Monday, June 11, 2012

Modeling Metric Data in Cassandra

RHQ supports three types of metric data - numeric, traits, and call time. Numeric metrics include things like the amount of free memory on a system or the number of transactions per minute. Traits are strings that track information about a resource and typically change in value much less frequently than numeric metrics. Some examples of traits include server start time and server version. Call time metrics capture the execution time of requests against a resource. An example of call time metrics is EJB method execution time.

I have read several times that with Cassandra it is best to let your queries dictate your schema design. I recently  spent some time thinking about RHQ's data model for metrics and how it might look in Cassandra. I decided to focus only on traits for the time being, but much of what I discuss applies to the other metrics types as well.

I will provide a little background on the existing data model to make it easier to understand some of the things I touch on. All metric data in RHQ belongs to resources. A particular resource might support metrics like those in the examples above, or it might support something entirely different. A resource has a type, and the resource type defines which type of metrics that it supports.We refer to these as measurement definitions. These measurement definitions, along with other meta data associated with the resource type, are defined in the plugin descriptor of the plugin that is responsible for managing the resource. You can think of a resource type of an abstraction and a resource is a realization of that abstraction. Similarly, a measurement definition is an abstraction, and a measurement schedule is a realization of a measurement definition. A resource can have multiple measurement schedules, and each schedule is associated with measurement definition. The schedule has a number of attributes like the collection interval, an enabled flag, and the value. When the agent reports metric data to the RHQ server the data is associated with a particular schedule. To tie it all together, here is a snippet of some of the relevant parts of the measurement classes:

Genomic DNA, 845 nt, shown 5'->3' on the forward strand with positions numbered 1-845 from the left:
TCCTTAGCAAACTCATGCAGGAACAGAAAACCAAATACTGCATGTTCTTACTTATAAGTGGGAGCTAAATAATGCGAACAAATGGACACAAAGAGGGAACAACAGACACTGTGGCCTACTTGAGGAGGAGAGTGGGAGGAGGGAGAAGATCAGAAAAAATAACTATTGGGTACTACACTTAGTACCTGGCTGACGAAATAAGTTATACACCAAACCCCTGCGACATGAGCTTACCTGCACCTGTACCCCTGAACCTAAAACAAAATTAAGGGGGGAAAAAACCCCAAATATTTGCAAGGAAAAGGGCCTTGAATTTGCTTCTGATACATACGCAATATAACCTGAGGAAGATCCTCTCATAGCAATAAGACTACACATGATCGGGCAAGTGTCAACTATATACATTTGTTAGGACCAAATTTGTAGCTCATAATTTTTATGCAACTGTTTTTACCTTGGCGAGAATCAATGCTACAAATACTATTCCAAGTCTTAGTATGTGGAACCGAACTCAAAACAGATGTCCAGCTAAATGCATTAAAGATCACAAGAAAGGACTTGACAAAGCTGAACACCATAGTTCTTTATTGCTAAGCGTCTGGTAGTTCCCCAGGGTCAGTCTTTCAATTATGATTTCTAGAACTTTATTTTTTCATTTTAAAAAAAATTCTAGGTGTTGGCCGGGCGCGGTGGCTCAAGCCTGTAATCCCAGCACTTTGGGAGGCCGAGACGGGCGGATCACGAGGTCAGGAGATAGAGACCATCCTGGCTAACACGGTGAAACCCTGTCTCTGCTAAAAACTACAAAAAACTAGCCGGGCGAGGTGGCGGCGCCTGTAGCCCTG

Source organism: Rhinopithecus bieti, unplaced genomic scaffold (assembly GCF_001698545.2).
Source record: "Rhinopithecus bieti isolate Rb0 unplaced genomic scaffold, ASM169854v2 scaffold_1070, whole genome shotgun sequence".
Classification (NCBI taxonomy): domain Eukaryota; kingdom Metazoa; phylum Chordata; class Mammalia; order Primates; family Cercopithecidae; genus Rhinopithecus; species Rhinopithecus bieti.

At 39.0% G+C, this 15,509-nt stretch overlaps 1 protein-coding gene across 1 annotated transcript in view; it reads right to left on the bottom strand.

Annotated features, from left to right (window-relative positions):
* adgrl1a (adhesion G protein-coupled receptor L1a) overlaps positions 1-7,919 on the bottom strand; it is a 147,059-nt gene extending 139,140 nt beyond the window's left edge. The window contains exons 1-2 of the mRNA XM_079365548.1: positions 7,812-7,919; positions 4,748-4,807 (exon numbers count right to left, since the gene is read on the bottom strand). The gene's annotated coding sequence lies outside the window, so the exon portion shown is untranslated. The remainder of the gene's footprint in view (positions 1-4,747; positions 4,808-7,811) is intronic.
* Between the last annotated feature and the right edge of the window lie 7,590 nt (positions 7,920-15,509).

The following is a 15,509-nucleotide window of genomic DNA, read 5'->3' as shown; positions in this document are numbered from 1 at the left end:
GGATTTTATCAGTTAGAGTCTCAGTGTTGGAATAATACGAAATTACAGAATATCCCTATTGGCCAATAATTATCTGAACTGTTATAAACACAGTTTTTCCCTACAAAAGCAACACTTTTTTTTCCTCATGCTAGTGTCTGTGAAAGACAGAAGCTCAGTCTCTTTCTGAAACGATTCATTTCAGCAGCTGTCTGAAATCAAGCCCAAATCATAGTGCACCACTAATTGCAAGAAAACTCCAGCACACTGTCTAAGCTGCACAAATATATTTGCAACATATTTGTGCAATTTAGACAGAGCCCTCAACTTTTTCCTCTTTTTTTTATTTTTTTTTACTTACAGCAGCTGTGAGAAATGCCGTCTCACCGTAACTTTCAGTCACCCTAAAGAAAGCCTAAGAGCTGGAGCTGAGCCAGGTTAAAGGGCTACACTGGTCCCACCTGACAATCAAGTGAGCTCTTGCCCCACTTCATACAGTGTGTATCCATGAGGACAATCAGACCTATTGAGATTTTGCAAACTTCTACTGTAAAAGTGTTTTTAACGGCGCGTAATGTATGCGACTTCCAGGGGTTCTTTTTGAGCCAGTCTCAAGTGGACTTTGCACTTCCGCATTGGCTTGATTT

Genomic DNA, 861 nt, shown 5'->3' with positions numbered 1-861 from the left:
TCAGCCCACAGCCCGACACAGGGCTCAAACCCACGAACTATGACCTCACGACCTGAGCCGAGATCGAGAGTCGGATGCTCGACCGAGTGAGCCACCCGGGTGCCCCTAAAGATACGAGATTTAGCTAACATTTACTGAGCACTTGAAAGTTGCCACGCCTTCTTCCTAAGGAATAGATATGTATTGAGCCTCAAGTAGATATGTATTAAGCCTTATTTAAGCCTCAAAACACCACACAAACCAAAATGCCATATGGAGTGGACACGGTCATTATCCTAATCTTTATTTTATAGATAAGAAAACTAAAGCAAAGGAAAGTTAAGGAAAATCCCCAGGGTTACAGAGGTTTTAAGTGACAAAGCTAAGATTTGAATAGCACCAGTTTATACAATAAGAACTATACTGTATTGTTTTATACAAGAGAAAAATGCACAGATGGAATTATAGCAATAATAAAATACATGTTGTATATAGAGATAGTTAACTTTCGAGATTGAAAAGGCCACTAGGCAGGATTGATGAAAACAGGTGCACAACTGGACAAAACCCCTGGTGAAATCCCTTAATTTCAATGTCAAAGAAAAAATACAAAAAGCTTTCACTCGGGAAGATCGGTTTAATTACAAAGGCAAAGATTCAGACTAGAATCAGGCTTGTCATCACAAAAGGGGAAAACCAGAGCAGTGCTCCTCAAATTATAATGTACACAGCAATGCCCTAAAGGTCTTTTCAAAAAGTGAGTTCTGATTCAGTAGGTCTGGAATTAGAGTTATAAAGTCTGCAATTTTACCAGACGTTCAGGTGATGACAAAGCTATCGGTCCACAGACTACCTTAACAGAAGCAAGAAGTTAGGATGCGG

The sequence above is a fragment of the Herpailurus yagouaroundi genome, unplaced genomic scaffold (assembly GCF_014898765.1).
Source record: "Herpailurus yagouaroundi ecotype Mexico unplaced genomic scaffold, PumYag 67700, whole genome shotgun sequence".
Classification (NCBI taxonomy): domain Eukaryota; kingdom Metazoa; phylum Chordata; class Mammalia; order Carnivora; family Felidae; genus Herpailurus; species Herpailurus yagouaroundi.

To review, for a given measurement schedule, we can potentially add an increasing number of rows in the RHQ_MEASUREMENT_DATA_TRAIT table over time. There are a lot of fields included in the snippet for MeasurementDefinition. I chose to include most of them because they are pertinent to the discussion.

For the Cassandra integration, I am interested primarily in the MeasurementDataTrait class. All of the other types are managed by the RHQ database. Initially when I started thinking about what column families I would need, I felt overcome with writer's block. Then I reminded myself to think about trait queries and try to let those guide my design. I decided to focus on some resource-level queries and leave others like group-level queries for a later exercise. Here is a screenshot of one of the resource-level views where the queries are used:

Let me talk a little about this view. There are a few things to point out in order to understand the approach I took with the Cassandra schema. First, this is a list view of all the resource's traits. Secondly, the view shows only the latest value for each trait. Finally, the fields required by this query span across multiple tables and include resource id, schedule id, definition id, display name, value, and time stamp. Because the fields span across multiple tables, one or more joins is required for this query. There are two things I want to accomplish with the column family design in Cassandra. I want to be able to fetch all of the data with a single read, and I want to be able to fetch all of the traits for a resource in that read. Cassandra of course does not support joins; so, some denormalization is needed to meet my requirements. I have two column families for storing trait data. Here is the first one that supports the above list view as a Cassandra CLI script: